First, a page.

Creating a Home Where Your Child Can Thrive with a Disability
When your child is disabled, whether because of the way they were born or after an accident or injury, you instantly turn from simply a parent to an advocate. It's your job to give your child the best possible start in life, embracing the different abilities so your child can thrive. However, sometimes this is difficult to do in a traditional home layout. If your child, for example, is in a wheelchair, and you have narrow hallways, then getting around your home may be difficult, if not impossible. Home modifications can help you make your home into a place where your child is safe, comfortable and thriving.
Modifications for Kids in Wheelchairs
When your child is in a wheelchair, your home becomes a difficult world to navigate. Your goal, as a parent, is to create a safe haven where your child's differences are not highlighted every time he tries to navigate the area. Here are some ways you can improve your home to make it more wheelchair-friendly, so you can truly provide a place where your child can feel "at home."
Modifications in the Entrance
You need to ensure your child can get into your home without hassle. To accommodate, the ADA recommends:
- Modifying at least one entrance with no steps and a low or flat threshold.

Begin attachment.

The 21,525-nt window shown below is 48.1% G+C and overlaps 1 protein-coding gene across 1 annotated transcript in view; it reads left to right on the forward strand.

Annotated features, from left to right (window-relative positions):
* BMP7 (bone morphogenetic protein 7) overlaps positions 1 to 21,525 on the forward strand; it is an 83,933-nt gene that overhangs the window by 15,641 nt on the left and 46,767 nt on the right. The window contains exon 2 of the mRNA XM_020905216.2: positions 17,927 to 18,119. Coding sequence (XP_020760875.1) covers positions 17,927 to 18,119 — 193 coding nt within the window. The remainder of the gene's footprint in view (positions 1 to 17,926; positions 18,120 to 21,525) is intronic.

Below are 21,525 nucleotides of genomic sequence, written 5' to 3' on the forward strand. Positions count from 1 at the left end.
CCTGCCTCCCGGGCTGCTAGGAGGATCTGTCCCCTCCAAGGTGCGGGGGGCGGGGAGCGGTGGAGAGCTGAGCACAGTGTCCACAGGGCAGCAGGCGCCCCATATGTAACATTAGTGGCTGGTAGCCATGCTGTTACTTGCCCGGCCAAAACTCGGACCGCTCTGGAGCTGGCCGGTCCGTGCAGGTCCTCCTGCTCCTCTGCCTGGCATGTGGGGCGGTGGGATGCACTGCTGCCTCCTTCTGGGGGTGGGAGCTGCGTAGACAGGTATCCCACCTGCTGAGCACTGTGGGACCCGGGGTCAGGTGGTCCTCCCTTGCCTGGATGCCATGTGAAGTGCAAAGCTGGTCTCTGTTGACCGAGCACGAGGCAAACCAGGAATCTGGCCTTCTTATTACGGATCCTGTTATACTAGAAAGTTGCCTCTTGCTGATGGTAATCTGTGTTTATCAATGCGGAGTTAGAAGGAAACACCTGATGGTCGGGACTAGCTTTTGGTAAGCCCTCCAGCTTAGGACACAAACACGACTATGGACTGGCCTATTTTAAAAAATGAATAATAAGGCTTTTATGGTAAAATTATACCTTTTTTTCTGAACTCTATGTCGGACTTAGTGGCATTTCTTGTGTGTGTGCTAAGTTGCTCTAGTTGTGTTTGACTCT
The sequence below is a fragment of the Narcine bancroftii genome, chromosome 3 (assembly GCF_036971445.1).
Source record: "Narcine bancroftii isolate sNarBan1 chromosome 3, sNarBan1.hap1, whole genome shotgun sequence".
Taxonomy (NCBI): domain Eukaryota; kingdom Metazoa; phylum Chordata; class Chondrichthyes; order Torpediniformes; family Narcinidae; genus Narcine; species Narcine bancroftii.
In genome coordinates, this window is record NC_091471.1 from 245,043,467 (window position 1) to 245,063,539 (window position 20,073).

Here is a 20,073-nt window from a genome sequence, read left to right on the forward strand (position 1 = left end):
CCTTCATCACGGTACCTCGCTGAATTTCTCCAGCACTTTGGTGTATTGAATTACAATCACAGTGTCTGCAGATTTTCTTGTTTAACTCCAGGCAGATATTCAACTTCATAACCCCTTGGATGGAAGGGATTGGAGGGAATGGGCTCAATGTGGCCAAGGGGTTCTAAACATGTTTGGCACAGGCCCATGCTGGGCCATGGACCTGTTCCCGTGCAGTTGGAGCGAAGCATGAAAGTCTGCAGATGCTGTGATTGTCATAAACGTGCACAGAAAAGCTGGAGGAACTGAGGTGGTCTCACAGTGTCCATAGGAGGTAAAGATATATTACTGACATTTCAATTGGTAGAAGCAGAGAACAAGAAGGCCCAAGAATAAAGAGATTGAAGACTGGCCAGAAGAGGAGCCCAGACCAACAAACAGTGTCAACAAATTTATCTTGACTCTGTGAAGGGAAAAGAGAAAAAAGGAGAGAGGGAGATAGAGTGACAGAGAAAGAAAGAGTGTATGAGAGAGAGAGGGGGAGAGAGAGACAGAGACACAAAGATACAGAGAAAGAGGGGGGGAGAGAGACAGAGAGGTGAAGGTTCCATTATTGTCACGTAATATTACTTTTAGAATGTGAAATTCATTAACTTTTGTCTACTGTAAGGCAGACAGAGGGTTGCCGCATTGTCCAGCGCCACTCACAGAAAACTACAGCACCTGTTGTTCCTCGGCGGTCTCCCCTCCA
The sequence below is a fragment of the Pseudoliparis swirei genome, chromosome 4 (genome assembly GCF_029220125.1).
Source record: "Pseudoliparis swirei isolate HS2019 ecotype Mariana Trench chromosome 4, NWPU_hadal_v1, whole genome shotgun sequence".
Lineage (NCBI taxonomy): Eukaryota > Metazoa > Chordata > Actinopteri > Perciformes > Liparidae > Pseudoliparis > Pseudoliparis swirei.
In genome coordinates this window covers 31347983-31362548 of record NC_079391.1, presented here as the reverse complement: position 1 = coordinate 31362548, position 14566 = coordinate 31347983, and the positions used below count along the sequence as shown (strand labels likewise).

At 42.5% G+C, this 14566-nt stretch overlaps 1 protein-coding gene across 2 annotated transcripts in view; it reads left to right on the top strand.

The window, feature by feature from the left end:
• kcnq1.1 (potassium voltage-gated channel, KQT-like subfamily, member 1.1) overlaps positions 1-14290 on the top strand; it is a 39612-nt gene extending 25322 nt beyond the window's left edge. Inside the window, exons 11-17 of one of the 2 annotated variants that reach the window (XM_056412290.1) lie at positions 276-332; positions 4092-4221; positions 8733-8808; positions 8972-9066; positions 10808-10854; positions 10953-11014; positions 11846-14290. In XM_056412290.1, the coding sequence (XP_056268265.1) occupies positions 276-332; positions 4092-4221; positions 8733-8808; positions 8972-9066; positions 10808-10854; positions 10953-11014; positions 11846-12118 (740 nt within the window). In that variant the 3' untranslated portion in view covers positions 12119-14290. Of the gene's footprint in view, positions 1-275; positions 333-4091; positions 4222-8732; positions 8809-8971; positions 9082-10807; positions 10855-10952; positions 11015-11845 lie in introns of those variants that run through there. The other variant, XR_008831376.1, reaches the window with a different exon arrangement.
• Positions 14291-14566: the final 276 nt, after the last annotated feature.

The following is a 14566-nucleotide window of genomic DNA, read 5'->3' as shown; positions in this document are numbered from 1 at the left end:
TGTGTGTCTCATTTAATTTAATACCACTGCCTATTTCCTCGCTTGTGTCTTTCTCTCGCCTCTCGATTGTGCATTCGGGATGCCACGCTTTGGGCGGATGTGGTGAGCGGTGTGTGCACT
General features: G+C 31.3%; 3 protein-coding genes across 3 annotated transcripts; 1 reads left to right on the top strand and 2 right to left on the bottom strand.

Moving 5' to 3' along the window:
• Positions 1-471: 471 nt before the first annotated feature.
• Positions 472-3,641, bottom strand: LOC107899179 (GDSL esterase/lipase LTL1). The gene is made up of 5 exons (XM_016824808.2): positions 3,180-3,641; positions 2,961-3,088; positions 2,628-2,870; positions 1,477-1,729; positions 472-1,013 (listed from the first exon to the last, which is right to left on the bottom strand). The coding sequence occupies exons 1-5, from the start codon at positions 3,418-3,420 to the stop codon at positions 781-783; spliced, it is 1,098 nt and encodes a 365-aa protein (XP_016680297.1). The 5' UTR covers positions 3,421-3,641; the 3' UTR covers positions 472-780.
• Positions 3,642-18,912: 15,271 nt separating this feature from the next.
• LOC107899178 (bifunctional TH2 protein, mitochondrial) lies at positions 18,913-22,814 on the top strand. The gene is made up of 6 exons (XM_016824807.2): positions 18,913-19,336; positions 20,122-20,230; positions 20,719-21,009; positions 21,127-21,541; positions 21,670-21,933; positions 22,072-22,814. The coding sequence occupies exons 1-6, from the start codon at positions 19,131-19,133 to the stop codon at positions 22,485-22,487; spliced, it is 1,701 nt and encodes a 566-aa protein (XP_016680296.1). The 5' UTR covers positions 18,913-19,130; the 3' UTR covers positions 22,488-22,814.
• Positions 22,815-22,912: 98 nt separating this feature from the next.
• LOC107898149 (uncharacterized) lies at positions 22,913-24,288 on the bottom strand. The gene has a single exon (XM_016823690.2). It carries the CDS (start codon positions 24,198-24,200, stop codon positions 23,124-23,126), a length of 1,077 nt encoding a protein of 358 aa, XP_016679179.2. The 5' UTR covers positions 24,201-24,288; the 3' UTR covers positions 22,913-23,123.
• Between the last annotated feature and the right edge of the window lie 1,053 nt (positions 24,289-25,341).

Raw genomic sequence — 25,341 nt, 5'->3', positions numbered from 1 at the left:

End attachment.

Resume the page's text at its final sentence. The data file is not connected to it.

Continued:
- A minimum of a five-foot-square maneuvering space at the entrance.
- A wheelchair ramp or gently sloping path leading to the home.
- Handrails to make it easier to navigate the entrance.
- Excellent lighting, and consider adding motion sensors to ensure it is always lit.
Modifications in the Bathroom
Thebathroomcan be very difficult to navigate, because they are rarely made large enough to move around with a wheelchair. In addition, your child is going to need to get out of the chair and into the tub from time to time. Consider these modifications:
- Install grab bars near the shower, tub and toilet.
- Choose a roll-in or walk-in shower option to ensure your child can get into the shower.
- Install safe, non-slick seating in the shower or bath.
- Lower the shower controls so the child can reach.
- Ensure ample space around the toilet for toileting needs. Specifically, ensure that the toilet area is 48 by 56 inches with at least 18 inches from the side wall.
Modifications in the Kitchen
Your child isn't going to need to cook, but that doesn't mean that wheelchair-friendly features aren't needed in the kitchen. Consider these changes:
- Have at least one wheelchair-height counter for baking and other kitchen activities.
- Consider adjustable counters that pull out for your child, providing knee space underneath.
- Create a 60-inch turning circle in the kitchen.
Other Interior Solutions
In addition to the entry, kitchen and bath, consider these solutions throughout your home.
- Doorways with 32 inches of clearance
- Hallways with 42-inches of clearance
- Bedroom on the main floor of the home
- Low-pile carpeting or hard flooring
- No area rugs